For nearly 30 years the Tuggeranong Arts Centre has been creating, presenting and performing art with and for the community. As the only arts and cultural facility south of the Lake, their field of influence stretches from South Tuggeranong all the way to Woden and across to Weston Creek.
In late July, staff and management conducted their annual community consultations, inviting individuals and organisations to join them around the table and provide feedback on programming, and discuss new ideas and developments in the community.
“Just because we have been around so long, does not mean we shouldn’t listen carefully to the community,” says CEO Rauny Worm. “Without the valuable connection to community, this organisation would not be able to continuously improve.”
This year’s favourite, so far, has clearly been the Myuran Sukumaran exhibition Another Day in Paradise, and the extensive amount of community arts content and public programming developed around the exhibition.
“It is great to hear individuals and other organisations critique the larger projects we have embarked on,” says Worm, “because they are the ones that really challenge us and our capacity to deliver relevant high-quality programs the community enjoys and deserves.”
“The consultations assist us to maintain a balance between large-scale projects, entertainment that comes from interstate, and community arts projects which allow for direct creative involvement by local artists and the community,” Worm continues.
The sessions confirmed that there is an audience for classical music, jazz, blues, performance, dance, First Nations arts & culture as well as visual arts & literature.
Requests for a larger community celebration were also a core finding and the Arts Centre will be a partner in ‘South Fest’ – the new Tuggeranong community celebration being planned for November 24, 2018.
Other arts and community sector organisations were keen to collaborate and the focus for TAC will be to continue to work with organisations and partners such as Craft ACT, Belconnen Community Service, YWCA Canberra, ACT Writers Centre, Campbelltown Arts Centre, ILBIJERRI Theatre, local schools and many more.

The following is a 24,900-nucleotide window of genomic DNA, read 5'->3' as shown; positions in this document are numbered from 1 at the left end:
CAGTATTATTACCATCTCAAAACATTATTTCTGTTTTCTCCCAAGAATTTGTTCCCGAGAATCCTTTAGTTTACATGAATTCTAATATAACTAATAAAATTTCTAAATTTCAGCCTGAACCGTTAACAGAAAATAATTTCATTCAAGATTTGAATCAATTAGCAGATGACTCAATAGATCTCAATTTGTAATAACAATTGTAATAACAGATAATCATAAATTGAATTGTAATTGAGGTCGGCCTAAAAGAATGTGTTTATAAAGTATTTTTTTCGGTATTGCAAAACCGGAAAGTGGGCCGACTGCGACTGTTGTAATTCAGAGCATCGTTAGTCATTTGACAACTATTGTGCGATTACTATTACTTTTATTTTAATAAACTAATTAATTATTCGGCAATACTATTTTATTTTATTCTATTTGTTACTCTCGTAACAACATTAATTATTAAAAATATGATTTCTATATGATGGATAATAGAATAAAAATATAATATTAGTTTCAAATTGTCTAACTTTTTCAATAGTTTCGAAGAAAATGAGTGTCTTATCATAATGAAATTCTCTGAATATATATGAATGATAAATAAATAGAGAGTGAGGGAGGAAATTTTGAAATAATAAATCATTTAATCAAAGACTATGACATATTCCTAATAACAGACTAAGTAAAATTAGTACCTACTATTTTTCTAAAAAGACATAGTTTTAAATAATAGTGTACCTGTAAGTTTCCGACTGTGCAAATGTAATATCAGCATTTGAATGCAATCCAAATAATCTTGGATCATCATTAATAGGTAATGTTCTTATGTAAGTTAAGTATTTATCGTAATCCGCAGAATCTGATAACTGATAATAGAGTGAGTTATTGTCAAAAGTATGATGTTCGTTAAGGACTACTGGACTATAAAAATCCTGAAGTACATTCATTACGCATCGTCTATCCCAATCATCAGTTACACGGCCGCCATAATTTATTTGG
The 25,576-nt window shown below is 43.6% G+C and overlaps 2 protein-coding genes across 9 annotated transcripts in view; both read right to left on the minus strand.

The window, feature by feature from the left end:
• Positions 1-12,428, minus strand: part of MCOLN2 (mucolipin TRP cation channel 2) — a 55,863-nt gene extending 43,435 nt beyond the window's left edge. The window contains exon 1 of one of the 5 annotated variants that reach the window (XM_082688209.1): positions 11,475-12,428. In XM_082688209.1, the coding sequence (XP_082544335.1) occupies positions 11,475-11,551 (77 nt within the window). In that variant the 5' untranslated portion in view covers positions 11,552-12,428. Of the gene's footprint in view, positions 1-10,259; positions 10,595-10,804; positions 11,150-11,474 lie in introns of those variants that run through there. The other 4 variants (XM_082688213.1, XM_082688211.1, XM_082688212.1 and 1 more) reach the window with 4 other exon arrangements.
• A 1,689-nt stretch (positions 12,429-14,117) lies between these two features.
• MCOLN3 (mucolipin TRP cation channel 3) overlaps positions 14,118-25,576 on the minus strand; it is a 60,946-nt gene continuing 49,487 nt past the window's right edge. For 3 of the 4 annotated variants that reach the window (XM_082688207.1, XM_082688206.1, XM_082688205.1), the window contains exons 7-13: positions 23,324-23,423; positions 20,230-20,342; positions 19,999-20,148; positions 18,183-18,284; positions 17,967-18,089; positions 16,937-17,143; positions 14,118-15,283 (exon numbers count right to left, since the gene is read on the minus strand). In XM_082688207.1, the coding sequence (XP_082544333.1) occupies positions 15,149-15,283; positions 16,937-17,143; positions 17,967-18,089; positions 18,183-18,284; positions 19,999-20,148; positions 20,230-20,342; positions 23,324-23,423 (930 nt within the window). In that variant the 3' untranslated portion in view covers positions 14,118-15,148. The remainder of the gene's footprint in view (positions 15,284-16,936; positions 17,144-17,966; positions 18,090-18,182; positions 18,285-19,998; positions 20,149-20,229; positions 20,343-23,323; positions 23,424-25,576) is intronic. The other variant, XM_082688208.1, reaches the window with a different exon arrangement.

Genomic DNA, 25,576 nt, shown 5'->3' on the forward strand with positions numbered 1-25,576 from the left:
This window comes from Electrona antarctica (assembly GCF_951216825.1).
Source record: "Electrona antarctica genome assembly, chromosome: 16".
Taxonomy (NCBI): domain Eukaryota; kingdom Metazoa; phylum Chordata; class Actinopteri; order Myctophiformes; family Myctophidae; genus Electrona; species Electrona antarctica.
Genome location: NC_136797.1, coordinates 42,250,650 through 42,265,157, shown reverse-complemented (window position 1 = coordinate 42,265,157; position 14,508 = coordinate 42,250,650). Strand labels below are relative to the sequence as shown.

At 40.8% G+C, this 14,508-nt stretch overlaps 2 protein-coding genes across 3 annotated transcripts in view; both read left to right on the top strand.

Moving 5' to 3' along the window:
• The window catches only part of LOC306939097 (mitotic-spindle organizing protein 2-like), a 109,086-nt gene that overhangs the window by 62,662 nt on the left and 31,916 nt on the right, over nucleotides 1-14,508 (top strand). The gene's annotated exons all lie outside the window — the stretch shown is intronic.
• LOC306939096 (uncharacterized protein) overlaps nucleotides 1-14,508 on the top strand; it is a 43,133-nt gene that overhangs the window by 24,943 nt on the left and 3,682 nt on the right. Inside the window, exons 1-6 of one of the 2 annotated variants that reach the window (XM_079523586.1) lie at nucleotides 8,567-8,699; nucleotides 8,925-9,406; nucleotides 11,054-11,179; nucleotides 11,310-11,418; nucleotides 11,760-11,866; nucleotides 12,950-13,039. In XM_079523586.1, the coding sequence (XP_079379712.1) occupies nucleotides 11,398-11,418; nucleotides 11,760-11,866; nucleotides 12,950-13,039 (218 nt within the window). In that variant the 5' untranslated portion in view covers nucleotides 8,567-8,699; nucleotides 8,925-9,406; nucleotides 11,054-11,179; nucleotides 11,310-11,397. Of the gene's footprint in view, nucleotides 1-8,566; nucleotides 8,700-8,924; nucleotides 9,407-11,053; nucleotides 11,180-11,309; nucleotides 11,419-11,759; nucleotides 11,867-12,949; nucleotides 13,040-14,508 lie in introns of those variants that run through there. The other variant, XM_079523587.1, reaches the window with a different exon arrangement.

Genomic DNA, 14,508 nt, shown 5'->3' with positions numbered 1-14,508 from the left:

Working with arts organisations and artists from other states is essential for TAC and builds connections with key players across the arts. In 2020 TAC’s first international project hopes to intrigue and fascinate the community, while 2019 will build on the region’s rich dance community and the Centre’s growing First Nations arts & cultural program, bringing challenging work and outstanding First Nations artists to Tuggeranong.
While the Centre is excited about these future programming opportunities, the enthusiasm is somewhat tempered. Despite arts funding increases across the Territory, Tuggeranong has not seen any increases for over 7 years. Like many community organisations the Arts Centre struggles with higher costs particularly when it comes to maintenance and overheads. Programming expenditure must be carefully considered and planned.
“Without the support of the fabulous Fresh Funk dance program, we could not offer our affordable and often free events and activities. Our ability to experiment, be edgy and daring depends on our ability to be entrepreneurial,” Worm states.
Ultimately, the Centre hopes that through listening to the community it can continue to challenge, provide and inspire with more great artistic programming for the next 30 years and beyond.